Auto boutiques-francophones Simple and secure cloud storage SmartSaver Countdown to Black Friday in Home & Kitchen Kindle Black Friday Deals Week in Music SGG Tools
The Brisket Book: A Love Story with Recipes and over one million other books are available for Amazon Kindle. Learn more
CDN$ 31.14
  • List Price: CDN$ 34.99
  • You Save: CDN$ 3.85 (11%)
Temporarily out of stock.
Order now and we'll deliver when available. We'll e-mail you with an estimated delivery date as soon as we have more information. Your account will only be charged when we ship the item.
Ships from and sold by Gift-wrap available.
The Brisket Book: A Love ... has been added to your Cart
Have one to sell?
Flip to back Flip to front
Listen Playing... Paused   You're listening to a sample of the Audible audio edition.
Learn more
See all 3 images

The Brisket Book: A Love Story with Recipes Hardcover – Oct 4 2011

1 customer review

See all 3 formats and editions Hide other formats and editions
Amazon Price
New from Used from
Kindle Edition
"Please retry"
"Please retry"
CDN$ 31.14
CDN$ 29.72 CDN$ 29.72 Holiday Entertaining Guide

No Kindle device required. Download one of the Free Kindle apps to start reading Kindle books on your smartphone, tablet, and computer.

  • Apple
  • Android
  • Windows Phone
  • Android

To get the free app, enter your e-mail address or mobile phone number.

Product Details

  • Hardcover: 224 pages
  • Publisher: Andrews McMeel Publishing (Oct. 4 2011)
  • Language: English
  • ISBN-10: 1449406971
  • ISBN-13: 978-1449406974
  • Product Dimensions: 19.6 x 2 x 23.4 cm
  • Shipping Weight: 839 g
  • Average Customer Review: 5.0 out of 5 stars  See all reviews (1 customer review)
  • Amazon Bestsellers Rank: #59,919 in Books (See Top 100 in Books)
  •  Would you like to update product info, give feedback on images, or tell us about a lower price?

Product Description

About the Author

Stephanie Pierson is an author and a journalist who writes about food, design, and lifestyle issues. She is a regular contributor to's food section. Her work has been published in the New York Times, Saveur, Metropolitan Home, and Eating Well. She is the author of a dozen books, including Vegetables Rock!, and has collaborated with chefs on five cookbooks. She lives in New York, New York, and is thinking of moving to Kansas City because of the barbecue possibilities.

Inside This Book

(Learn More)
Browse Sample Pages
Front Cover | Copyright | Table of Contents | Excerpt | Index | Back Cover
Search inside this book:

Customer Reviews

5.0 out of 5 stars
5 star
4 star
3 star
2 star
1 star
See the customer review
Share your thoughts with other customers

Most helpful customer reviews

Format: Hardcover
Subtitled "A Love Story with Recipes" this collection of recipes and observations is so much more than that - it's an enthusiastic guide to the best in briskets, rich and juicy with recipes, stories, humor and tips. You'll find everything from Temple Emanu-El Brisket (page 91) to Aunt Gladys's Brisket (page 92) to Barbecue Green Chile Brisket (page 124) plus a great many more, and you'll want to try every one.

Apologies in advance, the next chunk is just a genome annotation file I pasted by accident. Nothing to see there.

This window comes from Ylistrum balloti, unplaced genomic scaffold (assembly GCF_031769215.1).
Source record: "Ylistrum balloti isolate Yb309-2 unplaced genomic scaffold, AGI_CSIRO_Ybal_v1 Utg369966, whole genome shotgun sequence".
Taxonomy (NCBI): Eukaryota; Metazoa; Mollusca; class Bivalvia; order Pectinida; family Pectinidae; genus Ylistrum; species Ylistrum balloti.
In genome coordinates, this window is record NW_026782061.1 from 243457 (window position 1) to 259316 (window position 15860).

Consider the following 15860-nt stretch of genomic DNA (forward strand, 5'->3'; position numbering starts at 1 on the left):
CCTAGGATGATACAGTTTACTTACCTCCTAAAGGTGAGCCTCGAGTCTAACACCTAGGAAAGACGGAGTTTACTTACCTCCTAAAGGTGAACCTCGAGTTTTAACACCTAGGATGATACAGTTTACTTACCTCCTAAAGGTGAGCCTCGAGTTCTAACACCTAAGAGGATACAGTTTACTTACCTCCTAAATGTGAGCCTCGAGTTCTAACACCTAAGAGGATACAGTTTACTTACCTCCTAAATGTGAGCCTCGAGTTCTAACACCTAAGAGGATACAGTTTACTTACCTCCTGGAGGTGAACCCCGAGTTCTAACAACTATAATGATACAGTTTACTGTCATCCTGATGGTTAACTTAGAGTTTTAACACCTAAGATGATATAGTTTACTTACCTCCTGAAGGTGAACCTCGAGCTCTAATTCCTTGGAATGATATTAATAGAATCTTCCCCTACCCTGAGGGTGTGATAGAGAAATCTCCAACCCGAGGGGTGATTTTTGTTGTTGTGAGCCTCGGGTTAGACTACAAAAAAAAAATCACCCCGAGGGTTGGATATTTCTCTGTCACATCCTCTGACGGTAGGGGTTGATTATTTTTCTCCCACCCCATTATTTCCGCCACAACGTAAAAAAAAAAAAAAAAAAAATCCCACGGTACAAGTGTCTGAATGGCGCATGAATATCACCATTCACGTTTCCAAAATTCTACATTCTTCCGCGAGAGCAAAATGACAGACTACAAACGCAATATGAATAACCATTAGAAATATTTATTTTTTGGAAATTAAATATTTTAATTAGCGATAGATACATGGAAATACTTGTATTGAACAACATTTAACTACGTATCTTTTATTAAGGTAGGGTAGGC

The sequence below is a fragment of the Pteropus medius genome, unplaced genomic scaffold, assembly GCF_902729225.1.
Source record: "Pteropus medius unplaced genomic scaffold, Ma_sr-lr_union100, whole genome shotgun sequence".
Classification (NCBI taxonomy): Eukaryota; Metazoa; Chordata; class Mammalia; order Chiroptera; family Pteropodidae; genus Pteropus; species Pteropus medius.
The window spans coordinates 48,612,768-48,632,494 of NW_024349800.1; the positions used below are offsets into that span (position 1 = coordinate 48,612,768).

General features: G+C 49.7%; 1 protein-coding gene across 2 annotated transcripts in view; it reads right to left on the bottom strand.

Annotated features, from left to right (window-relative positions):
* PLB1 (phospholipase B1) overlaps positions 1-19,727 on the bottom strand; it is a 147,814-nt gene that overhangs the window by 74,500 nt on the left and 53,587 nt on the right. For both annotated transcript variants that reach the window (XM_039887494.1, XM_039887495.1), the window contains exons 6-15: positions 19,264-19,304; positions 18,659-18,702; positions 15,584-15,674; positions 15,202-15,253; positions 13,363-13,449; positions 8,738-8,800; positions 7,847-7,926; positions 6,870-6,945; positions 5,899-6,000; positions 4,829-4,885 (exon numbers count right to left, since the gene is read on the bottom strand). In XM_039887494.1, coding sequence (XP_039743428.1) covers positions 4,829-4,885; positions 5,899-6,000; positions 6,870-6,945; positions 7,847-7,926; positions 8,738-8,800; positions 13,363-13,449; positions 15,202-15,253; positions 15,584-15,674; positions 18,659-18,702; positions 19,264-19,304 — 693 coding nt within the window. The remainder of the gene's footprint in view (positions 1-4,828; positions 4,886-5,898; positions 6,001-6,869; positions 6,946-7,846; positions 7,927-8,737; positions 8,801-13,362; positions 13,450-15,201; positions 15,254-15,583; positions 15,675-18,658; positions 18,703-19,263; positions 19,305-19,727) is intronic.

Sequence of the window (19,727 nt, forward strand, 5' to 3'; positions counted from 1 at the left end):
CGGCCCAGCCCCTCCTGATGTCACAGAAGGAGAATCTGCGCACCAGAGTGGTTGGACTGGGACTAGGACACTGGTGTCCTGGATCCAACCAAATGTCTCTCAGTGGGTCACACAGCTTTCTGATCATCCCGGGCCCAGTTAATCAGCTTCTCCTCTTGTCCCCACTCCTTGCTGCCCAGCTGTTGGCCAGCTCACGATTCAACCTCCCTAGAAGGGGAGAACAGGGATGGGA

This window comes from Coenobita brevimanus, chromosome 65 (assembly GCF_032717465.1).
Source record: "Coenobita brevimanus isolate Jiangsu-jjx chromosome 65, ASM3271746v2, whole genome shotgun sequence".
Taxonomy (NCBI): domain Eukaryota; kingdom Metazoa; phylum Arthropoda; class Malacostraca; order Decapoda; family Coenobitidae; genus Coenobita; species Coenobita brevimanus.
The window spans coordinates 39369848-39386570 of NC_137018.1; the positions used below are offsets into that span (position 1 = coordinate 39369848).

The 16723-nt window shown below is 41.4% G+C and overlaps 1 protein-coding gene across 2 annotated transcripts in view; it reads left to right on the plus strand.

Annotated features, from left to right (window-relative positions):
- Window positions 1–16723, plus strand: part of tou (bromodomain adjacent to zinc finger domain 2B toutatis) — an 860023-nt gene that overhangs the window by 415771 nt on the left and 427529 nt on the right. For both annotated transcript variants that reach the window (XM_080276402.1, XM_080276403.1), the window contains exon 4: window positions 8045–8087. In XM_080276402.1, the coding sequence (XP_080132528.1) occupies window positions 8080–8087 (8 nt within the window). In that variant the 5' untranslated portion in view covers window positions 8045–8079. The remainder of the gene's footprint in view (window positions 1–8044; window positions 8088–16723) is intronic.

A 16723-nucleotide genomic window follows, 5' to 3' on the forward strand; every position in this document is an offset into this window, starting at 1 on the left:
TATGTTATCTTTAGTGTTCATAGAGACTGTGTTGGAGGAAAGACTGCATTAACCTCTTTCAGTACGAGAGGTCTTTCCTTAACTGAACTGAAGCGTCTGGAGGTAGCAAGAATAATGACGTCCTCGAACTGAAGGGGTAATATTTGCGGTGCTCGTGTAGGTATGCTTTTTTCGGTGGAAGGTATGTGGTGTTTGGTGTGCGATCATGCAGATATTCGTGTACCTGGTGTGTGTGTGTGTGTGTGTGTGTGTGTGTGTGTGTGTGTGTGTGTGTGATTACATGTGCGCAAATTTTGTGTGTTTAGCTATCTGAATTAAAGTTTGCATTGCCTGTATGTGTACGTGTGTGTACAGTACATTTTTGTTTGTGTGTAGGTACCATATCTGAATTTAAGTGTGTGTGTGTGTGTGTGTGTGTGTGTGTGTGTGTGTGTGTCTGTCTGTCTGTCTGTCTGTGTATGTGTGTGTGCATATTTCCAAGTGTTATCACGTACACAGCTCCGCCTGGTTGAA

There's a list of 50 Things About Brisket That People Can Disagree About, and suggestions for what to read when you're eating brisket. There's even a listing of suggested wines (high and low in price) for each brisket. Nothing has been overlooked!

Now that we're speaking of wines, Pierson recommended Frog's Leap Rutherford Merlot - superb pairing! This is a marvelous wine with tempting notes of rich black berry and traces of cocoa powder. There is a rumor of ripened red berries and cherries abetted by a tad of mocha, herbs, and spice. Find it at [...]

It goes without saying that in order to achieve optimum results with any of these recipes you must have the best brisket to be found. Again, we followed Pierson's advice and found Brandt Beef ([...] Amazing quality! As noted by a Manging Partner of the Master Chef's Institute, "When tested against competitors in their specific category, Brandt Natural Beef's line rated highest in the flavor, texture and tenderness categories." We'll second that! Unlike past briskets, and we've had quite a few, Brandt's brisket is vastly superior, ultra flavorful, juicy and fork tender.

We're always delighted when a cookbook includes sources and recommendations - we especially appreciate the above two that certainly added to our dining pleasure.
Read more ›
Was this review helpful to you? Yes No Sending feedback...
Thank you for your feedback.
Sorry, we failed to record your vote. Please try again.
Report abuse

Most Helpful Customer Reviews on (beta) 27 reviews
11 of 11 people found the following review helpful
Wonderful book for meat lovers Dec 16 2011
By George Erdosh - Published on
Format: Hardcover
Here is a fascinating, unusual book that is much more than a cookbook. If you are vegetarian or vegan, forget about //The Brisket Book//. Pure, unadulterated, meat-rich recipes are the basis of this book (except for one vegetarian recipe). But it is also filled with interesting reading, photos, sketches and interviews. Stephanie Pierson's love affair with brisket will rub off on you, and it is not likely you can resist trying at least a few of her collected brisket recipes. Brisket is a tough and most flavorful part of the beef, and if you into quick-fix meals, this book is not for you. All three brisket cooking methods--braising, barbecuing and brining to be corned beef--are slow until the fork tender stage. You can choose from 28 selected brisket recipes and many other recipes that complement brisket. Pierson collected and tested these recipes from professionals and home cooks, re-written them to be uniform and cook-friendly. They are easy to follow and laid out carefully for the cook's convenience. The many stories related to brisket (a full 80 pages worth) are very well written and a pleasure to read. The index is good and well cross referenced.